March 2021 Newsletter
United Way of Southeast Alaska Welcomes New Board Member
United Way of Southeast Alaska is happy to welcome a new board member. Emil Mackey is currently a licensed Insurance Agent and owner of Country Financial, an insurance company affiliated with the Illinois Farm Bureau with other offices serving Alaska since 1980. Emil is a member of the Juneau School Board. Mr. Mackey was elected to fill a three-year term on the Board.

Emil Robert "Mackey" was born and raised in Little Rock, Arkansas. He moved to Alaska in 2007 after finishing his Ph.D. in Public Policy, emphasizing Educational Policy & Leadership, from the University of Arkansas. Since moving to Alaska in 2007, he lived and worked in Fairbanks (2007-2009), Kotzebue (2009-2013) and Juneau (2013-Present). Some of his prior volunteer service and recognitions include serving as an AmeriCorps/VISTA volunteer (1995-1996), completing the 2007 University of Alaska Fairbanks Leadership Academy, and serving on the Juneau School Board (2015 – 2018 and 2019-Present). Emil recently served as the Co-Chair of the United Way Annual Giving Campaign.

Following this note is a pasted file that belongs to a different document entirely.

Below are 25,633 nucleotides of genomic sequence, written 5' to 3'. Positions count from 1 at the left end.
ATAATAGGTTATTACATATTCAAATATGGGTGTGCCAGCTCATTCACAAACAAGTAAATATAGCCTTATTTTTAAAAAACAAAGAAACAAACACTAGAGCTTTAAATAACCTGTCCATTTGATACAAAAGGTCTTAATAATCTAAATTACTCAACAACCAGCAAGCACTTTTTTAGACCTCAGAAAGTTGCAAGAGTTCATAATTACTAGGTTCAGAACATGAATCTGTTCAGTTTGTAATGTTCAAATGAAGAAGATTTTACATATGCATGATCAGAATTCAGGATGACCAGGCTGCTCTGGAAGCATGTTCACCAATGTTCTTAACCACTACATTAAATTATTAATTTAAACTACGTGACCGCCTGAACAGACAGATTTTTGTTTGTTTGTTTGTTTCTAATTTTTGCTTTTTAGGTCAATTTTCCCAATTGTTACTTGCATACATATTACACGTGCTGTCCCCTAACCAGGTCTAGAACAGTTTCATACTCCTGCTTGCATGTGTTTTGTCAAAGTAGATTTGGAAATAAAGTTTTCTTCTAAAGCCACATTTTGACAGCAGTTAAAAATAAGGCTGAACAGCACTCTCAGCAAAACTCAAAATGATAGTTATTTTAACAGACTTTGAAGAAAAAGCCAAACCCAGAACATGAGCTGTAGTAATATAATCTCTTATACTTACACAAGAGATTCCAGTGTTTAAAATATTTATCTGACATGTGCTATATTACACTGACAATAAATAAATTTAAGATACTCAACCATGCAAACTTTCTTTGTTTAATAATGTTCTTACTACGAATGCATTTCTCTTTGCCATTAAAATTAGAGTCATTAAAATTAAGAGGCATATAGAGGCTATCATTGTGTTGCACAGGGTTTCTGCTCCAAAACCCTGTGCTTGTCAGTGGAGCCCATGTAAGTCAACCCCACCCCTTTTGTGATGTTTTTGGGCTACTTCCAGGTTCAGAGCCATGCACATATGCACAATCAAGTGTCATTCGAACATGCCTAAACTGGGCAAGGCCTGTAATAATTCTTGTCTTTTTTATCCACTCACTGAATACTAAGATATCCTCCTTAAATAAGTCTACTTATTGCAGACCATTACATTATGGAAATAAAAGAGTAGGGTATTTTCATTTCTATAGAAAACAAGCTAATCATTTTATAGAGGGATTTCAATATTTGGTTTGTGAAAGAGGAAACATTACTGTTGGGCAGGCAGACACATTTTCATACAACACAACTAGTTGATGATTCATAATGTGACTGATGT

Chair Jennifer Treadway welcomed Emil to the board, noting that since 1974, United Way of Southeast Alaska has been working to “advance the common good” by recruiting people and organizations throughout the region to identify community issues, focus a response and effect change. With its recent “Live United” movement—based on the idea that extending a hand to one improves society for all—the United Way outlines a simple strategy for those wishing to take part in Southeast Alaska’s philanthropic process: “Give, Advocate, Volunteer.” Chair Treadway noted that Mr. Mackey is a leader in the community and will be a valuable addition to the United Way board.

To learn more about United Way and its 34 partner agencies, visit To donate online, visit
This year donating has been made easy. Just click the link below.
Help Your Community Come Together in a UNITED WAY!
Juneau C.A.R.E.S. Meal Program Update